• Finding a way to incentivize top players to sit out fewer regular season games.
  • Working out a cap “smoothing” plan in advance of the NBA’s next television deal to avoid another big single-year spike like the one that occurred in 2016.
  • Instituting rules that prevent agents from picking and choosing the teams to whom they supply a prospect’s physical and medical information during the pre-draft process.
  • Implementing some “minimal requirements” related to participation and presence in the draft combine for top prospects.

One-And-Done Rule Likely To Remain For Several Years

The NBA’s “one-and-done” rule will likely remain intact for several years, even if changes are made in the next Collective Bargaining Agreement, Adrian Wojnarowski of ESPN reports in a Twitter thread.

Lowering the current 19-and-over draft age is a significant part of NBA/NBPA CBA discussions — which have already begun in earnest —  but there has been no progress regarding the elimination of the one-and-done rule, says Wojnarowski. Even if changes are made, it wouldn’t be instituted for several years due to commitments already made by teams to trade future draft picks under the current system.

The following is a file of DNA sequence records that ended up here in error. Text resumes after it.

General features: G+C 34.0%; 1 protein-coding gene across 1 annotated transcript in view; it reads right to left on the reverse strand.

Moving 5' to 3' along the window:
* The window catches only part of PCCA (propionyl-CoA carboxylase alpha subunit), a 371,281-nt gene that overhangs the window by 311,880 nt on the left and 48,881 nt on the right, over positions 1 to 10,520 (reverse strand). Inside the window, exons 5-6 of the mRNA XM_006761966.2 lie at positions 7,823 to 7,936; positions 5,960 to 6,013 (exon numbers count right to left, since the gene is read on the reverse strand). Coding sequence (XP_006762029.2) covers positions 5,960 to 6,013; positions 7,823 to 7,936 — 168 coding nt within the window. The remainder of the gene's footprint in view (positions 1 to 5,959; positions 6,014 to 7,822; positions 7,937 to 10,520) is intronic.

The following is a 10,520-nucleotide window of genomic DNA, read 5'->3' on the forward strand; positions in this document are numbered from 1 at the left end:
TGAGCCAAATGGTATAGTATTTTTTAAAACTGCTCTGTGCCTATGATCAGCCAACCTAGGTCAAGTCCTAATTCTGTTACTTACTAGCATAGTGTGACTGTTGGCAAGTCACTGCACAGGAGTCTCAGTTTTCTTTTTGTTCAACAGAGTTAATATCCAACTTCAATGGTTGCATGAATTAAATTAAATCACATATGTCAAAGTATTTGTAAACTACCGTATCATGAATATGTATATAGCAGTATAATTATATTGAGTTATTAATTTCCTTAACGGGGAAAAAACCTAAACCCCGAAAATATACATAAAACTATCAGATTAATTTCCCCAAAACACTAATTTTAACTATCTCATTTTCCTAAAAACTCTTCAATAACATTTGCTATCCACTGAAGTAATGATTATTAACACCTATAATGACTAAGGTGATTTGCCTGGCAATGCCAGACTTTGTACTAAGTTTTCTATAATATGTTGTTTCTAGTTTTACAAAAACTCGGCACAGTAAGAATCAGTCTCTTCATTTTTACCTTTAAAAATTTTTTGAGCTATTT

As ESPN’s Bobby Marks notes (Twitter link), 0nly nine teams control all their future first rounders for the next seven years. Many of those traded picks are protected to varying degrees.

Another sticking point in current negotiations is the league’s desire that players provide medical information and physicals to all 30 teams. Many agents have withheld that information from certain teams in order to discourage them from drafting their player. Those particular league and NBPA conversations have yet to begin, Wojnarowski adds, and will be a part of the much larger CBA discussions.